Harry Potter and the Order of the Phoenix (2003/2007)


Written by JK Rowling

Rowling is a fantastic writer, but an even better imaginer. Her imagination is something of a wonder when it comes to the Harry Potter series. She is a worldwide treasure and should be known forever for her work on this series alone, whether she writes more of anything or not. True, this is very high praise, and maybe I am jumping to conclusions and building up to big for this particular book, but I also stand by it. Order of the Phoenix is an addictive read, just like the others in the series, but again, Rowling manages to make it unique and memorable in its own right, even if it is part of a larger, single story. Rowling brings in great new characters like Dolores Umbridge and Luna Lovegood and continues to build the foundation of all of the other characters, like Neville and Fred and George Weasley.

Once again she proves that from page 1 she knows exactly where the story is going and structures the book so beautifully that you really can’t help but put it down, even if this one gets quite frustrating at times. The frustration comes in the form of both the witch, literally, Dolores Umbridge and her antics, and with the emo qualities now on display by our leading man Harry Potter. Honestly, there were times I wanted to punch that kid in the stomach for the way he thought about things. He was such a frustrated, troubled, teenager who should have known better but couldn’t help himself to be an idiot sometimes. You have the romance with Cho, the dreams and subsequent occlumency lessons and of course the need to be in the know at all times because he was the one that had fought off Voldemort on three other occasions. But what makes it such a great book is the fact that despite all this frustration while reading it, I still couldn’t put it down and wanted to know where it was going.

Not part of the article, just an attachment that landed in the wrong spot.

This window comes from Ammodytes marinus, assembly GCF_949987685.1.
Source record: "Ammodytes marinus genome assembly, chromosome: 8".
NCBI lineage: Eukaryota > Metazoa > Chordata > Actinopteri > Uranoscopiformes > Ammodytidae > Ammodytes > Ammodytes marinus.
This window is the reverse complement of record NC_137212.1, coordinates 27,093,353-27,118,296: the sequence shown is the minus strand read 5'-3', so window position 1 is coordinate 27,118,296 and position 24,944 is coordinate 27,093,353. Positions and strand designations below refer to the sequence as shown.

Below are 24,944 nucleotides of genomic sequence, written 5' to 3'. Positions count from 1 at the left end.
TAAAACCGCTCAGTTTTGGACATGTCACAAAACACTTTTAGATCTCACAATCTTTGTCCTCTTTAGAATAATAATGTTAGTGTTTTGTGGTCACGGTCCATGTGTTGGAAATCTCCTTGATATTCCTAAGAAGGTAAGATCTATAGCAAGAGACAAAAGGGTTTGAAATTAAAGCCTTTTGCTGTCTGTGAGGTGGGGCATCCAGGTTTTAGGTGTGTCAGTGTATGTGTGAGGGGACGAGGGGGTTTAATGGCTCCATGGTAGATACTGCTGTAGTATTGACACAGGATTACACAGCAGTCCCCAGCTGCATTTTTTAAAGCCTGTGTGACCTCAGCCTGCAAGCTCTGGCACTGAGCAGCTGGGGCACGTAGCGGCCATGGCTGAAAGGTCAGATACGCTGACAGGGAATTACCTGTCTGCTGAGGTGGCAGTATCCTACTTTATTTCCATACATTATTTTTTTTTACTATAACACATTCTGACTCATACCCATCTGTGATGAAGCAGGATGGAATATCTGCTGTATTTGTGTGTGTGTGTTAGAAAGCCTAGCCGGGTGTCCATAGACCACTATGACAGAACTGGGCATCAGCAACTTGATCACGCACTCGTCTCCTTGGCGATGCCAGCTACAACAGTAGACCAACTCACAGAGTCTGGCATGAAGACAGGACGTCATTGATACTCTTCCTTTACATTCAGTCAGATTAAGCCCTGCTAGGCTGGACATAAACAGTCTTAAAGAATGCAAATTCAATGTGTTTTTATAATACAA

The stakes is what makes it so great. Now we know Voldemort is on the loose and powerful again, yet the Ministry denies it, so what will happen? Something has to come to a boiling point, and it does in spectacular fashion. It is hard to measure this book with the others in the series because it is so frustrating, but it is a brilliant piece of literature, even if it is the longest book in the series, which is comforting now because when I say long, I mean looong.



Directed by David Yates
Written by Michael Goldenberg

Honestly, I don’t know if I had seen this movie more than once or twice before this viewing, but I don’t know why because it is pretty great. Once again we have a new director and this time it is pretty much first time director David Yates, which may have seemed like a peculiar pick at the time, but now, when all is said and done, he will have directed half of the series. I think the single most peculiar thing about this movie, however, is the runtime. I mentioned that it is the longest book of the series, well it is also the shortest movie, if that makes sense. But I will deal with that in the adaptation section of this review. So to the movie!